Is Your “Eatrogen” Out of Control?

June 7, 2012 1 Comment by Scott Isaacs, M.D.

Is Your “Eatrogen” Out of Control?

I recently received a very thought-provoking email from a reader. She told me that she was experiencing symptoms attributed to her hormones. Her complaints included fatigue, mood swings, low libido, insomnia and weight gain. The email started off like a lot of emails that I receive, describing symptoms and various hormone tests that had been done. But a unique “typo” grabbed my attention:

“My eatrogen sky-rocketed and I gained nearly 20 lbs. in two months.” 

This reader most certainly meant “estrogen” but the resulting new word eatrogen, created from this typo was probably more accurate. No, eatrogen is not a real hormone, but it certainly makes me think of how the word “eat” was used in a hormonal context. “Eat-rogen” represents your hunger hormones that stimulate appetite, cravings and make you want to eat.

What are hunger hormones?

Many hormones affect your appetite, cravings, metabolism and weight. Traditional hormones like thyroid hormone, insulin, cortisol, testosterone and estrogen have been well documented to have an effect on your weight. If a hormone becomes unbalanced, either too high, too low, or just not functioning properly, weight gain can occur. But a whole host of newly discovered hunger hormones have perhaps even more potent effects on appetite and weight.

In 1994, the hormone leptin was discovered. Leptin is a hormone produced by fat cells that regulates appetites centers in a region of the brain known as the hypothalamus. Leptin is responsible for long-term appetite and weight control and helps regulate body weight “set-point.” Leptin deficiency was first identified in a strain of obese mice and has subsequently been found in obese humans as well. However most obese humans don’t have leptin deficiency but rather “leptin resistance” which is a situation where leptin doesn’t work properly.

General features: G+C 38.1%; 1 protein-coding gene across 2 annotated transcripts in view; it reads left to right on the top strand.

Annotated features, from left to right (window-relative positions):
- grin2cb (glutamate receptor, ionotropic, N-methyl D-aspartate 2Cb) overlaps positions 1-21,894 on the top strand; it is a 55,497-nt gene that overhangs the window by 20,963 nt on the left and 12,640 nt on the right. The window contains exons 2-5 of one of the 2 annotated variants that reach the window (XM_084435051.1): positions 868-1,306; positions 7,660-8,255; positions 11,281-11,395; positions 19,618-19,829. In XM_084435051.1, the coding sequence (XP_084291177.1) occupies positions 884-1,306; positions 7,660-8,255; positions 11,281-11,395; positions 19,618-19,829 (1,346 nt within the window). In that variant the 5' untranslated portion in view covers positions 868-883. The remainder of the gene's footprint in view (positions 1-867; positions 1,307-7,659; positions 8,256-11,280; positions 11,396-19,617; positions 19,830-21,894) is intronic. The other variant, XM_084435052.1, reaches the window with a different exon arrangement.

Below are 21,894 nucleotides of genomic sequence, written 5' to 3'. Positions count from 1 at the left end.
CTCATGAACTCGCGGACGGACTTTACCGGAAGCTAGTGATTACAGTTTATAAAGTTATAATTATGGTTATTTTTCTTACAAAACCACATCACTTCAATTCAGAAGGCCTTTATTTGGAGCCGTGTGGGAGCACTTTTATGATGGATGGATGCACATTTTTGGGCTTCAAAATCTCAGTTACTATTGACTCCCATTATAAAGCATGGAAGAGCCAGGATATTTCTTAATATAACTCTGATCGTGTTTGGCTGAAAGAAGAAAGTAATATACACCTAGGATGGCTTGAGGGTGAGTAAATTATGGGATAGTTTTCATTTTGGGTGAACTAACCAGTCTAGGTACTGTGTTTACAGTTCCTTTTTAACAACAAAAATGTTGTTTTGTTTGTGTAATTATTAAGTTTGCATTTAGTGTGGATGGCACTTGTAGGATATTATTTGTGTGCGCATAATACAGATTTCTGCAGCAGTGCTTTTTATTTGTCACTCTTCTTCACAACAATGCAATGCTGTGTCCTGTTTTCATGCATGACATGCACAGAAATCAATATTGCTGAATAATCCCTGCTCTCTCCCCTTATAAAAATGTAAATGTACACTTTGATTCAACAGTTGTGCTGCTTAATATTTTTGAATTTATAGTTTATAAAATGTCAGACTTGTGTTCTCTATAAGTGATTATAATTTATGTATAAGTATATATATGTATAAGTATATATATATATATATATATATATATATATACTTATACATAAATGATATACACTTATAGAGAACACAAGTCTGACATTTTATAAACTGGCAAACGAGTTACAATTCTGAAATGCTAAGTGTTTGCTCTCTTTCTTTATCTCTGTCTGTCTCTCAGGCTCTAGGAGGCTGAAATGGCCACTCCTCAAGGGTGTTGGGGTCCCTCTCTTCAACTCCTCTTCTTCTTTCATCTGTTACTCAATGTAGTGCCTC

Ghrelin is a newly discovered hormone produced by the stomach that simulates appetite. When you feel hungry, it is because ghrelin levels are rising. Eating a satisfying meal makes ghrelin (and appetite) go down. Another hormone produced by the intestines, peptide YY (or PYY for short) has the opposite effect of ghrelin. These two gut hormones, with their opposing effects are responsible for short-term (hour to hour and minute to minute) appetite control.

Our hormone levels surge and recede according to many factors, the first of which is, naturally, the type of food we eat. In order to lose weight and keep it off permanently, your hunger hormones must be controlled. It is not enough to eat healthy foods. You have to eat in a way that your hunger hormones, your “eatrogen” works with you, not against you.

I can show you how to protect and control your hunger hormones. You don’t have to be a victim of out of control hormones. Based on my work with thousands of patients, I’ve developed an eating and lifestyle plan that will help you control your hunger hormones so that you can lose weight easily and permanently without feeling hungry or having cravings. I encourage you to learn more by reading my book Hormonal Balance: How to Lose Weight by Understanding Your Hormones and Metabolism (third edition).

For more information on hunger hormones please visit and


One Comment

  1. Anna says:
    Monday, June 11, 2012 at 2:34pm

    I’m her! I just scheduled an appointment with you!

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